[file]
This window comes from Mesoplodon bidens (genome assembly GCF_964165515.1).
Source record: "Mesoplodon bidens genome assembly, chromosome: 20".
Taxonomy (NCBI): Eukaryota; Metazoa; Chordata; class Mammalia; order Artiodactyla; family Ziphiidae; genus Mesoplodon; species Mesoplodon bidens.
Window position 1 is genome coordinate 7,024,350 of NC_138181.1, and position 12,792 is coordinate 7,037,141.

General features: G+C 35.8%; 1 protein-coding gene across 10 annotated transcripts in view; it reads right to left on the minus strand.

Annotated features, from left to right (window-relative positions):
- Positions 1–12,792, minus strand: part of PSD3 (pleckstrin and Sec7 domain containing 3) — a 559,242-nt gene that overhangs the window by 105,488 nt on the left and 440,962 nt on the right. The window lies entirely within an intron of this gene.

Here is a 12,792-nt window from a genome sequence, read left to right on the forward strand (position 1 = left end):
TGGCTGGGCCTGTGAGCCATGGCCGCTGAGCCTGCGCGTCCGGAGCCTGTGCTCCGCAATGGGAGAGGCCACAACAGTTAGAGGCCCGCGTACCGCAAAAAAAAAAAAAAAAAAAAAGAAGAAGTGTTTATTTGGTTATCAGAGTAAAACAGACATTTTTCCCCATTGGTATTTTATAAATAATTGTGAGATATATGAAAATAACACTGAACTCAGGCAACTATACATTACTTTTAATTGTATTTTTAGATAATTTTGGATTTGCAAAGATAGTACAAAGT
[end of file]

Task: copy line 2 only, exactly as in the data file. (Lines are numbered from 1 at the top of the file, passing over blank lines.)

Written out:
Source record: "Mesoplodon bidens genome assembly, chromosome: 20".